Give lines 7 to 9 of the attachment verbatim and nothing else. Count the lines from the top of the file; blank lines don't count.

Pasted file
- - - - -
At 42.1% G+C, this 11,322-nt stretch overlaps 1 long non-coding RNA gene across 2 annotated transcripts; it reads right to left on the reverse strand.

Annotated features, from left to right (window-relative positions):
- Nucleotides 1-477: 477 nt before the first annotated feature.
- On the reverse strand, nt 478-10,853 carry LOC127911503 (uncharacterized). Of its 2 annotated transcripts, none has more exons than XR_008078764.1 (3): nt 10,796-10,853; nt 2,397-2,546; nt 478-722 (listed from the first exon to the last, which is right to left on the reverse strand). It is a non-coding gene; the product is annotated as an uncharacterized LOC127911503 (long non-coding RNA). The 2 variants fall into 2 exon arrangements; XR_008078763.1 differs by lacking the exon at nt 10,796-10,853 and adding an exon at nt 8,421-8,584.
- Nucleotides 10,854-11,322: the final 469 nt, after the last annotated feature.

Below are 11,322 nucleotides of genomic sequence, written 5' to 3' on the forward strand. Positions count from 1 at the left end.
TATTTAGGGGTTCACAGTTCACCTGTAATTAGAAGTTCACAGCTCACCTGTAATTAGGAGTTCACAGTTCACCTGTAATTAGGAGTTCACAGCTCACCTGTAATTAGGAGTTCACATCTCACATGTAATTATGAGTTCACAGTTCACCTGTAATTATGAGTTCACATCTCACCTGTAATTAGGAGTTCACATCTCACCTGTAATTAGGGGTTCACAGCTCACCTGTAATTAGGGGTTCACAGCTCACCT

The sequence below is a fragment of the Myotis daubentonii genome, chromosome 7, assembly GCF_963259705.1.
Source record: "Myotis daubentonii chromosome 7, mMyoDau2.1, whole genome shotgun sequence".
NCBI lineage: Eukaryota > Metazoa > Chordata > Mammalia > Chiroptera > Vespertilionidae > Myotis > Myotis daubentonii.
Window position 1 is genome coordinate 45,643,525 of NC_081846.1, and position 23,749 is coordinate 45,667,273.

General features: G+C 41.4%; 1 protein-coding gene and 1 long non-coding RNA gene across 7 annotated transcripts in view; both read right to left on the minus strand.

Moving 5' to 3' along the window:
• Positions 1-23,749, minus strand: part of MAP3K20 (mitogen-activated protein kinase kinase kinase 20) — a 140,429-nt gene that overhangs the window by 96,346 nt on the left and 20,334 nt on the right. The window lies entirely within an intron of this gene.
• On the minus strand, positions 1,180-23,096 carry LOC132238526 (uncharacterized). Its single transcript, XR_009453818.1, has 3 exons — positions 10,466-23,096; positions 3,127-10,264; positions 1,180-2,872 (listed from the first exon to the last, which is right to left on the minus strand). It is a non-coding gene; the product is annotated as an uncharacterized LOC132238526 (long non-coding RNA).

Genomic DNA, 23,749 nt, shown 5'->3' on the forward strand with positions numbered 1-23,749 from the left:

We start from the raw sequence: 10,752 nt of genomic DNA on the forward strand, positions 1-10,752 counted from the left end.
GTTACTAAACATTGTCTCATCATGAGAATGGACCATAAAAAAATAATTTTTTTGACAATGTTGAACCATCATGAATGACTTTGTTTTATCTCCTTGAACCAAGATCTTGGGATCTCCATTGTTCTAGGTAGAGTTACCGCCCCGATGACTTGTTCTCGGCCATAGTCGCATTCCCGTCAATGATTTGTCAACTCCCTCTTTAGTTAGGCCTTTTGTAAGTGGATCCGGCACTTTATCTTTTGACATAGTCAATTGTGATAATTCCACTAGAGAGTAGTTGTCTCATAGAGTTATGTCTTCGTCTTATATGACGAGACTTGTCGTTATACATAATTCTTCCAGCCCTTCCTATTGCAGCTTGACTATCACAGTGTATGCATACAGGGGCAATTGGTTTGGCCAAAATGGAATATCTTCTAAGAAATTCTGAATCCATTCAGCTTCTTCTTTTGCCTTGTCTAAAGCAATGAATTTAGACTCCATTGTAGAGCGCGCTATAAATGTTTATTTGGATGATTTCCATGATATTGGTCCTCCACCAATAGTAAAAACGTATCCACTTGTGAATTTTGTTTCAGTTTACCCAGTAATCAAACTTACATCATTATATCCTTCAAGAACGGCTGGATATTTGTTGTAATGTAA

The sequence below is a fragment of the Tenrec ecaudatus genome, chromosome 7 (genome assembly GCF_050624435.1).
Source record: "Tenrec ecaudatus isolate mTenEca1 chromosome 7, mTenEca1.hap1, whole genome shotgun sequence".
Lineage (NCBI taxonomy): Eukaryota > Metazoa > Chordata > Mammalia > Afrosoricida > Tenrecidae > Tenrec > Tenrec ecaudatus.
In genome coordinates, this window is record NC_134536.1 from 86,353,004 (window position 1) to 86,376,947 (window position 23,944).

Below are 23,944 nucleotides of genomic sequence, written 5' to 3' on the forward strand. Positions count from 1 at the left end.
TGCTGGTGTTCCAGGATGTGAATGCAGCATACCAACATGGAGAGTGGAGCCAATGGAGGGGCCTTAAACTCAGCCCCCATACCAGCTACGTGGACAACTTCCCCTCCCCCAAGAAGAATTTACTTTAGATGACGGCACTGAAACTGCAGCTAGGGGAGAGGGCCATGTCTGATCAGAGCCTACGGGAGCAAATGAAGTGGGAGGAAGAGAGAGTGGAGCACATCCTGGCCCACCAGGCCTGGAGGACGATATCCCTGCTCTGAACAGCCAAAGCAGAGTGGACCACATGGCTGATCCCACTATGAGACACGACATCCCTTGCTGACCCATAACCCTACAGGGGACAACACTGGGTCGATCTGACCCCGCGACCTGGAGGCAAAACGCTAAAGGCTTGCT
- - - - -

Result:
TATTTAGGGGTTCACAGTTCACCTGTAATTAGAAGTTCACAGCTCACCTGTAATTAGGAGTTCACAGTTCACCTGTAATTAGGAGTTCACAGCTCACCTGTAATTAGGAGTTCACATCTCACATGTAATTATGAGTTCACAGTTCACCTGTAATTATGAGTTCACATCTCACCTGTAATTAGGAGTTCACATCTCACCTGTAATTAGGGGTTCACAGCTCACCTGTAATTAGGGGTTCACAGCTCACCT

The sequence below is a fragment of the Myotis daubentonii genome, chromosome 7, assembly GCF_963259705.1.
Source record: "Myotis daubentonii chromosome 7, mMyoDau2.1, whole genome shotgun sequence".